The Human Mitochondrial Topoisomerase I Gene (TOP1mt) Is Located at 8q24.3 and Consists of 14 Exons That Are Conserved in Length with the Previously Known Nuclear TOP1.

On the basis of our TOP1mt cDNA clone (Fig. (Fig.1),1), two sets of primers were designed to screen a genomic library. The first set corresponded to the 5′ end of the TOP1mt cDNA, the other to the 3′ end. A P1 genomic clone (≈100 kb) containing the whole TOP1mt gene sequence was obtained. This clone was then used as a probe for FISH. In two FISH experiments with lymphocytes from different individuals, specific fluorescence signals were observed in virtually all 50 metaphases randomly selected in each sample. The signal was located in the terminal region of the long arm of chromosome 8 (on both chromatids; Fig. Fig.5).5). Double fluorescence signals were not observed on any other chromosome, and nonspecific brighter fluorescent spots were sporadic. The location of the signals was determined directly in 20 metaphases with 4′,6-diamidino-2-phenylindole (DAPI)-enhanced G-like banding. The chromosome location of the TOP1mt gene is 8q24.3.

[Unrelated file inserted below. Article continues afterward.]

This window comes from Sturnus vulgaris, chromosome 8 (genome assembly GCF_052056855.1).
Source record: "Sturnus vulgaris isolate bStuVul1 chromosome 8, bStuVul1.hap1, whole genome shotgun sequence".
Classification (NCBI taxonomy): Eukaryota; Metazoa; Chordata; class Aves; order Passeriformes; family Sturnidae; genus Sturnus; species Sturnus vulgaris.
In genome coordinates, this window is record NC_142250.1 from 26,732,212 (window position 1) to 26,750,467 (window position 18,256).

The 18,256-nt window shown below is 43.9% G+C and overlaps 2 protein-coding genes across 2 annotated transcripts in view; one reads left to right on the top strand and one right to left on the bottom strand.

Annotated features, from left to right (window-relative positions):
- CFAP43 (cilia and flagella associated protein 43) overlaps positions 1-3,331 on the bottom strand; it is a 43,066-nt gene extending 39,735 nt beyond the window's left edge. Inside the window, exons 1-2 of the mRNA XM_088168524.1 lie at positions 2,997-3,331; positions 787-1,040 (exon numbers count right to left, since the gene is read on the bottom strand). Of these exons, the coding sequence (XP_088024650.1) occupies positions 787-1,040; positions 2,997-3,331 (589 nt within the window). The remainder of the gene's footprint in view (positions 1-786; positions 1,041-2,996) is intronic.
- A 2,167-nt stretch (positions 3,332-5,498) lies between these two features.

Figure 5
FISH localization of TOP1mt. Metaphase chromosome spreads were derived from methotrexate-synchronized normal human peripheral leukocytes after hybridization with a genomic DNA probe and 4′,6-diamidino-2-phenylindole (DAPI) counterstaining. Both ...